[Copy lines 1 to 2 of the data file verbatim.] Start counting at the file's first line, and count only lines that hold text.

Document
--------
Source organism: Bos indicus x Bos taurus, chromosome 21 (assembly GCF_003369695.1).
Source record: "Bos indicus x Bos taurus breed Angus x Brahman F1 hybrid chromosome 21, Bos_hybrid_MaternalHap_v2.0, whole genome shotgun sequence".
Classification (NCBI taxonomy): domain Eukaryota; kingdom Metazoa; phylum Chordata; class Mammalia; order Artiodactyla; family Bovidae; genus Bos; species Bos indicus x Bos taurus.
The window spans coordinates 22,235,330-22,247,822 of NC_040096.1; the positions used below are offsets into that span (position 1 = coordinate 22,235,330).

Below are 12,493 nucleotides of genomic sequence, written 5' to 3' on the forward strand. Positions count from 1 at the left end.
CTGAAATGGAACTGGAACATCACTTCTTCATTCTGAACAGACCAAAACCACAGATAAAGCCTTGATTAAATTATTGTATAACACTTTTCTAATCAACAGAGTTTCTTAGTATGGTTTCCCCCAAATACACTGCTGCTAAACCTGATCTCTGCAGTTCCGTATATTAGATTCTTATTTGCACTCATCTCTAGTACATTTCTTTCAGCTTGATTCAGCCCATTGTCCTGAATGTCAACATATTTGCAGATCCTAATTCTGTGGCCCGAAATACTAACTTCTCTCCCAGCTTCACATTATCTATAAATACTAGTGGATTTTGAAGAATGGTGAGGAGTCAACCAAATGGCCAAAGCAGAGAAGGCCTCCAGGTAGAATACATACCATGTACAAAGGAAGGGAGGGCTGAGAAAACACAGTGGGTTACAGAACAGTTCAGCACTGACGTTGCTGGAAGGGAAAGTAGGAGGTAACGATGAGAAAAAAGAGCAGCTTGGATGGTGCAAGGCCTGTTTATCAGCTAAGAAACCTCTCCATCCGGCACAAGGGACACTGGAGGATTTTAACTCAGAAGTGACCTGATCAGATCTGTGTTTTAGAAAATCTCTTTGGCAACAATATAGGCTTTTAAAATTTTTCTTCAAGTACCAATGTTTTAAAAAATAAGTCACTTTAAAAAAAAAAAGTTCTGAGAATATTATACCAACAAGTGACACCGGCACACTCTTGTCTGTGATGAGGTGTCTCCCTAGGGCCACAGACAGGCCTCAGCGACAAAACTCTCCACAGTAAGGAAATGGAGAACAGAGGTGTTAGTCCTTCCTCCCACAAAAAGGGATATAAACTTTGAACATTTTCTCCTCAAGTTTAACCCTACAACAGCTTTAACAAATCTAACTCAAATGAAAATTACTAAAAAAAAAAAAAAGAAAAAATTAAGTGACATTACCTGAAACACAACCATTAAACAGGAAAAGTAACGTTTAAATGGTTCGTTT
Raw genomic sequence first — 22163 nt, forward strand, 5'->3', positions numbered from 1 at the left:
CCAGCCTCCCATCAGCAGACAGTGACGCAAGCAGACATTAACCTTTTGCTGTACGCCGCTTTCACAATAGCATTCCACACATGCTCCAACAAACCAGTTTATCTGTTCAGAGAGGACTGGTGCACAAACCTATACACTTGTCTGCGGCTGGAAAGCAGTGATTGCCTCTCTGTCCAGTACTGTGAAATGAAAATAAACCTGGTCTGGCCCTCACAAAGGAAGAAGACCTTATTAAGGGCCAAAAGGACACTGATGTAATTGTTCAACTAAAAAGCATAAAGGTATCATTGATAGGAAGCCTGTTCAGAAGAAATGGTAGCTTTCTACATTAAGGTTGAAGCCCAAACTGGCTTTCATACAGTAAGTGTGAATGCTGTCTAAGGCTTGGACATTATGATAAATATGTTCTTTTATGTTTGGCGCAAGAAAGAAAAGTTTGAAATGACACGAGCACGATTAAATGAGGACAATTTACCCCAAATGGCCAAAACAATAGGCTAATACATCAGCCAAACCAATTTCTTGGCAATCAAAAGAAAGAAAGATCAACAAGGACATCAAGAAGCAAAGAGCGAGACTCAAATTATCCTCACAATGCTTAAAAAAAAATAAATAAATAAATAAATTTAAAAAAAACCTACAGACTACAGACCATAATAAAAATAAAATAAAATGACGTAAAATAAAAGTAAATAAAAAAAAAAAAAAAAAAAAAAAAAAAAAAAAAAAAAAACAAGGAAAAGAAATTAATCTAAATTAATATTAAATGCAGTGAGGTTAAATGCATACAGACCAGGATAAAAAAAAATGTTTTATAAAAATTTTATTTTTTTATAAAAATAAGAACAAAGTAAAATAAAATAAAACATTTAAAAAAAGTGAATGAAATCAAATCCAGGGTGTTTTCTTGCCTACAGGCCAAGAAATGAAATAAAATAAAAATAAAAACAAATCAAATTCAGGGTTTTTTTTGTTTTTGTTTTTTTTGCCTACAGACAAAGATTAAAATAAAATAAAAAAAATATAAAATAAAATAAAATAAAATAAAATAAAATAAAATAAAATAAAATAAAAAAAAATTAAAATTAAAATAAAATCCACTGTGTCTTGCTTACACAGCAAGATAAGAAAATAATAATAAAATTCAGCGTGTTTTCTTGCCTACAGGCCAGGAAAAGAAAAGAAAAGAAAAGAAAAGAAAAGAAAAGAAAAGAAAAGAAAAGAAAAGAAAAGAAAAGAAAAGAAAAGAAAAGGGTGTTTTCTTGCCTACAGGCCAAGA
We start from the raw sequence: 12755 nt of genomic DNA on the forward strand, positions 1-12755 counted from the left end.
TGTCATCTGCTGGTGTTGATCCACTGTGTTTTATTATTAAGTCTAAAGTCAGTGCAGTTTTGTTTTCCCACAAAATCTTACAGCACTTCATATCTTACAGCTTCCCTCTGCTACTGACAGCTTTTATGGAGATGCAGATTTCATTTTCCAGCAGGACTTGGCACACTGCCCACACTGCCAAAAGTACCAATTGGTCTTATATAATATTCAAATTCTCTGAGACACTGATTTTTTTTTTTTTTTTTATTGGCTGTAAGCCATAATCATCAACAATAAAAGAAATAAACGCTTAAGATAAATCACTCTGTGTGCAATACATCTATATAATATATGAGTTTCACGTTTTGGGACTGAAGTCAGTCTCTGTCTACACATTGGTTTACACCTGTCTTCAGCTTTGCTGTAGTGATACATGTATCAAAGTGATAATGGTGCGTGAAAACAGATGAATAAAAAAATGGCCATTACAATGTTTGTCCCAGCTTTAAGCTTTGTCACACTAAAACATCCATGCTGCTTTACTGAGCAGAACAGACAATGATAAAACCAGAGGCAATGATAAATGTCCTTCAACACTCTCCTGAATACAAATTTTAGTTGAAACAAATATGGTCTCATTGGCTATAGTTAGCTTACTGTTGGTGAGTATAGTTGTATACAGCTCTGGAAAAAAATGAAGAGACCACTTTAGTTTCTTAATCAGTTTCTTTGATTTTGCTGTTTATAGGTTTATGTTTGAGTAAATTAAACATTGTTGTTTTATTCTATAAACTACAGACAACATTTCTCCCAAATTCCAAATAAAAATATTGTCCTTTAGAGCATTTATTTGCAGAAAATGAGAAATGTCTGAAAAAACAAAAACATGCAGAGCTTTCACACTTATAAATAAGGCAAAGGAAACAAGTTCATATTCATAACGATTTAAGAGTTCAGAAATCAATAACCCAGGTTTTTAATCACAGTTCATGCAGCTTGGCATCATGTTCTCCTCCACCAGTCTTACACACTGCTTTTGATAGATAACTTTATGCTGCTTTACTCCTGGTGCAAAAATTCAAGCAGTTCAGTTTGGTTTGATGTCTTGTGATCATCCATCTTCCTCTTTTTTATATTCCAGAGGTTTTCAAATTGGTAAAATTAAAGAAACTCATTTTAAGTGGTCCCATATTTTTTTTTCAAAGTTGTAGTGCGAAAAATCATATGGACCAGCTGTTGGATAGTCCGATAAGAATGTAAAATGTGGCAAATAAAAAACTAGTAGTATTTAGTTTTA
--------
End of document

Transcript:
Source organism: Bos indicus x Bos taurus, chromosome 21 (assembly GCF_003369695.1).
Source record: "Bos indicus x Bos taurus breed Angus x Brahman F1 hybrid chromosome 21, Bos_hybrid_MaternalHap_v2.0, whole genome shotgun sequence".